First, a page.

Farrow and Ball are launching four new wallpapers today inspired by traditional Japanese craftsmanship.
The organic shapes in the papers embrace the current trend for shibori and popularity of Japanese style and design. Evocative of peaceful rural Japan, these artisanal papers are made using real Farrow & Ball paints traditionally printed onto painted ground papers, creating a uniquely textured appearance that enhances the natural forms in the designs. Let's check them out!
Amime meaning the space between netting; is also taken from a pen and ink drawing. It is a beautifully textured woven design that conjures picturesque scenes of Japanese fishermen repairing their nets.
Aranami meaning raging waves; is taken from a painstakingly crafted papercut design which Farrow & Ball upscaled to create a detailed, flowing pattern.
Shouchikubai meaning apricot, bamboo and pine, all plants associated with celebration; has a very Oriental feel, featuring flowers, bamboo and trees in distinctively Japanese hexagonal frames. It is taken from a metallic print found in Kyoto.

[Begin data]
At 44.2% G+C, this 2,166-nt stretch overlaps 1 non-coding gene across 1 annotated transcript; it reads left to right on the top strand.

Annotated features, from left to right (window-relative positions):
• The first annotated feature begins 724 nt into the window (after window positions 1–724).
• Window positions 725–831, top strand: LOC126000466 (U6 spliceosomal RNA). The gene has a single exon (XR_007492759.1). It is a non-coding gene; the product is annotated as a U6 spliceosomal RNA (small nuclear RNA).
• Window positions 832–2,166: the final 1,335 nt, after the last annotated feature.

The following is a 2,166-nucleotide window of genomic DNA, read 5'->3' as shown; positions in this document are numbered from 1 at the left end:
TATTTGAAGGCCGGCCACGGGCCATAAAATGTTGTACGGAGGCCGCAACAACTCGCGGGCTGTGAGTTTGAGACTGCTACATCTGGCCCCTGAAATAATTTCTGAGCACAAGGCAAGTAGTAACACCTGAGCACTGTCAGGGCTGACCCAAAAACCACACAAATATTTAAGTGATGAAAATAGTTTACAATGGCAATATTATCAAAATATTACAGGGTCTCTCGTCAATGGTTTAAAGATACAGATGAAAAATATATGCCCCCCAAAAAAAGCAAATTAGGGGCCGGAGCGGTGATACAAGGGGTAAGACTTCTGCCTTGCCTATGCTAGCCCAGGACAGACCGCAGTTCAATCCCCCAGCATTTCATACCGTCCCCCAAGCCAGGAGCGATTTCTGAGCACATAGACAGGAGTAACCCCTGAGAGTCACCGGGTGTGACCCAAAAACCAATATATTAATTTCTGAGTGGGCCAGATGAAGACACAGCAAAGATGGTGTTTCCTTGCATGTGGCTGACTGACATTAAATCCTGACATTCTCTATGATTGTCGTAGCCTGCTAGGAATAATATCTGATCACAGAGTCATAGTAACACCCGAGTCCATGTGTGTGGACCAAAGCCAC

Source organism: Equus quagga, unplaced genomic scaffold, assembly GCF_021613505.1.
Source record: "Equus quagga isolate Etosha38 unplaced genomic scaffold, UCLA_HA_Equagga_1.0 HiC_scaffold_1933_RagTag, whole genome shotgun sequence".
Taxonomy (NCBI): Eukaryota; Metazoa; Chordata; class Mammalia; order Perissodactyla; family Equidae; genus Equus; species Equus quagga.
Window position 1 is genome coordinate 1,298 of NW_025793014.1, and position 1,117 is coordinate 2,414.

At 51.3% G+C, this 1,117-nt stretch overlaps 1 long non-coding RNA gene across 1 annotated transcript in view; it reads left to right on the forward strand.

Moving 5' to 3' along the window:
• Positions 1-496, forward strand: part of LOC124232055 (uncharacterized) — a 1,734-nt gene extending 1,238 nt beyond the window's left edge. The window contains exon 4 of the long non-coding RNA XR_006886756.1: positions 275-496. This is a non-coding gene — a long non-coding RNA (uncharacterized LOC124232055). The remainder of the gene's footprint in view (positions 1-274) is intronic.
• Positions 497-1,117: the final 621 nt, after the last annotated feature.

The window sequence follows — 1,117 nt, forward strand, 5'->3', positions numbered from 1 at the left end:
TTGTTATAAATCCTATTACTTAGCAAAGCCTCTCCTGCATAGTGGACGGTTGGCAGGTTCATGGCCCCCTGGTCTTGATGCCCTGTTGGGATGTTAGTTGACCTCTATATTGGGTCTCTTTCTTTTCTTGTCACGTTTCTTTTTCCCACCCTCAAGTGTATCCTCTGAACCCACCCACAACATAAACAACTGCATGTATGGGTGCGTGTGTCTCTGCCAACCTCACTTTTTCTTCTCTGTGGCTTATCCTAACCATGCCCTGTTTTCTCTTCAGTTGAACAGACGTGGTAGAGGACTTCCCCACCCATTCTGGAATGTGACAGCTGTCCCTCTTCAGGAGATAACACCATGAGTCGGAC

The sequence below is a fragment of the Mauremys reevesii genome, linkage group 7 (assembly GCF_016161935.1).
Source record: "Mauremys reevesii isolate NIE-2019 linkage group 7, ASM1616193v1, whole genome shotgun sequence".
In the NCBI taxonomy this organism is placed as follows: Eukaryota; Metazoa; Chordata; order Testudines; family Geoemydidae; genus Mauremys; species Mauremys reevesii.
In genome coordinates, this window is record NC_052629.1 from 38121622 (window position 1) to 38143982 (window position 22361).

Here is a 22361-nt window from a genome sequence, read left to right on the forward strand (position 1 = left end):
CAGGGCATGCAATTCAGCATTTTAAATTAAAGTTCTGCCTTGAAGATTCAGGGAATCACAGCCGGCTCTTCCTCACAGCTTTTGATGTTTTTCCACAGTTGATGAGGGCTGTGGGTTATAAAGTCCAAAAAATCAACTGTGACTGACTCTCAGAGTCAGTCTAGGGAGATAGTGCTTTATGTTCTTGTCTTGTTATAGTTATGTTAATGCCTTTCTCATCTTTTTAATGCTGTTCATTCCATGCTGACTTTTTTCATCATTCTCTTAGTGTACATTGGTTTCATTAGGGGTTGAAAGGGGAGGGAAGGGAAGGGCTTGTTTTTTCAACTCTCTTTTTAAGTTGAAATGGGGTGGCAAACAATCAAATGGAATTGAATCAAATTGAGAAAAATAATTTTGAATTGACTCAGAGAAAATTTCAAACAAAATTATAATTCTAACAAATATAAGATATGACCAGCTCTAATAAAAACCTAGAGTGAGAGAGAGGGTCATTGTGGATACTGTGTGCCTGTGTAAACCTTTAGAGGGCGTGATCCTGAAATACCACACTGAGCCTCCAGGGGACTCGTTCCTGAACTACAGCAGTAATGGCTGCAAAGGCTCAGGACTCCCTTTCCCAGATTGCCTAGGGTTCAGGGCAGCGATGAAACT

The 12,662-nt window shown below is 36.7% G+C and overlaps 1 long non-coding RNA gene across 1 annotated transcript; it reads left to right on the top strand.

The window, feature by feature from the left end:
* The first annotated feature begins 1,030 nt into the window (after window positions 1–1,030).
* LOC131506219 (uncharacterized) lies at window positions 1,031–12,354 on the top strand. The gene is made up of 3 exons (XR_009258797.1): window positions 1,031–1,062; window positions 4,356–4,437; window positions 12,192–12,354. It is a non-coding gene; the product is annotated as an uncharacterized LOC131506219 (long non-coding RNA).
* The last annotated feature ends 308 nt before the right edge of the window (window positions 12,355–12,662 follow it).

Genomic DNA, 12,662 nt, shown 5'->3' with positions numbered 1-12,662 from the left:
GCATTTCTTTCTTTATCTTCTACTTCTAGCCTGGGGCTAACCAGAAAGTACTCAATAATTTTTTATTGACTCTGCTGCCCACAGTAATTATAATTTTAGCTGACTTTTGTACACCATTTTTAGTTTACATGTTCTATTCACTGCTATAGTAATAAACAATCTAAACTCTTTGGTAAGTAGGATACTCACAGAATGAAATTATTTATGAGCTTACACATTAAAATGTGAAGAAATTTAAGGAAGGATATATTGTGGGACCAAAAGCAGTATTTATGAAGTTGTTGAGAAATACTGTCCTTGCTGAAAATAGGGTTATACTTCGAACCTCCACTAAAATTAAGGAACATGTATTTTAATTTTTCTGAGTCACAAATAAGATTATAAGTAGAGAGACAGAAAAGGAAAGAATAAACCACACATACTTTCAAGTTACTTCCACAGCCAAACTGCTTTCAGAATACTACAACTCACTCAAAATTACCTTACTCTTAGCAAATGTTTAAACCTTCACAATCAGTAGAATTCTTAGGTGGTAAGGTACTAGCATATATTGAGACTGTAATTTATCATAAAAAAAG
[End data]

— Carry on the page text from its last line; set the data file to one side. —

Yukutori meaning birds flying away in a group; is a simple design taken from a mid-twentieth century Japanese pen and ink drawing. The soft outlines of birds float across the paper creating a delicately patterned effect that could be as easily interpreted as the crests of waves or mountain tops.
Click here to see inspiration behind the papers and here for more info.